By Matt Cunningham
On Aug. 31, 2018, Netflix released the original movie, The Ballad of Buster Scruggs, which is currently playing in a few select theatres and is also available on Netflix. The film, written and directed by the Coen brothers, is an anthology of six short films that all take place in the post-Civil War settling of the West. It features numerous A-list actors, such as Tim Blake Nelson, Bill Heck, James Franco, and Liam Neeson. The film’s message seems to be stories never die but people do. This is an intriguing thought on its own but is poorly executed in this movie.
The film’s stories never intersect at any point, as they all feel like they are their own thing. According to Rotten Tomatoes, the movie’s genre is a comedy. When I was watching the film, it seemed as if it had no idea what it wanted to be, as the opening story presents some dark comedy, as unfunny as it may be. For example, Buster Scruggs sings a country song while he continually smacks another guy in the face with a plank until he dies. The dark comedy style is fairly common with Coen brothers’ movies.
Joel and Ethan Coen have shown to be extremely talented in the past, with such films as The Big Lebowski, True Grit, and Hail Caesar! and I’m floored at how The Ballad of Buster Scruggs is a total failure. When the film is attempting to be a comedy, it is painfully unfunny, making it awkward to watch. Then, when the movie attempts to be serious, it is nearly impossible to tell whether or not they are going for dark comedy or drama. Usually, there’s at least one chuckle in a bad comedy, but this had zero laughs. Comedy is subjective, but I am struggling to find any humor in this movie.
All six parts of the anthology have different plots, ranging from a happy-go-lucky gunslinger to a sideshow that is struggling to make enough money to live. They all feel extremely inconsequential, because the audience is given such little time to care about characters it gets to see for about 20 to 30 minutes. In terms of an overarching plot, there is none. There is an attempt to have an overarching theme, as mentioned previously, stories never die, but people do. However, this didn’t resonate with me until I saw the film’s poster.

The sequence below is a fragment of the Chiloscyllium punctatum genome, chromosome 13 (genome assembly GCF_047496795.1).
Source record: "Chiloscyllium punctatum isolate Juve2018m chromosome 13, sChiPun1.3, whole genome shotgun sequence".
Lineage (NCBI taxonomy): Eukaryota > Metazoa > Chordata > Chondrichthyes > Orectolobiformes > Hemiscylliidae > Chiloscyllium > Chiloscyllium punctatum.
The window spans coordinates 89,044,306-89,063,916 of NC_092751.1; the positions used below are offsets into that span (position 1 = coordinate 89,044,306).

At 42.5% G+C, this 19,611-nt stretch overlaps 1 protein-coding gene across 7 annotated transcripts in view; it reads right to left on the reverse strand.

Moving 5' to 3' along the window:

An example of this film’s incompetence is shown in one unforgettably stupid scene. When an old man strikes gold, he goes into his hole that he dug to retrieve it. He is then snuck up on from behind and shot in the back. He lays ‘dead’ in the hole for 3 minutes, while the guy that shot him smokes a cigarette. Finally, the robber goes into the hole to retrieve the gold. Shockingly, the old man is alive and shoots the robber in the head. How was the old man able to lay there perfectly still for 3 minutes after having a bullet fly through his body?
The actors give acceptable performances. The talents of Liam Neeson are not used in a suitable fashion, as he barely says a word in his chapter. James Franco is trying, even though the script he has been given is pitiful. Tim Blake Nelson’s accent is grating, but at least he seems to be enjoying his role as Buster Scruggs.
The Coen brothers have made far better films that I have preferred over this. Films such as The Big Lebowski, and Suburbicon (screenplay credit) were more enjoyable than Buster Scruggs.
The most unforgiving part of this disaster is that it’s unrelentingly boring. There are drawn out sequences of people randomly singing extremely poorly. There is no explanation for this. It seems as if the only reason they had characters randomly sing was because of the movie’s unmemorable title. The movie sits at roughly two hours and 15 minutes. Double that length, and that’s how it feels to watch this atrocity.
Netflix has brought lots of strong, successful entertainment to us all over the years. Sadly, one of its newer films did not bring any whatsoever. The Ballad of Buster Scruggs is 2018’s cinematic melatonin, because I felt sleepy after watching it. This is not worth anyone’s time. It takes a lot for a movie to receive this grade from a film lover, but I have to give The Ballad of Buster Scruggs a well-deserved F.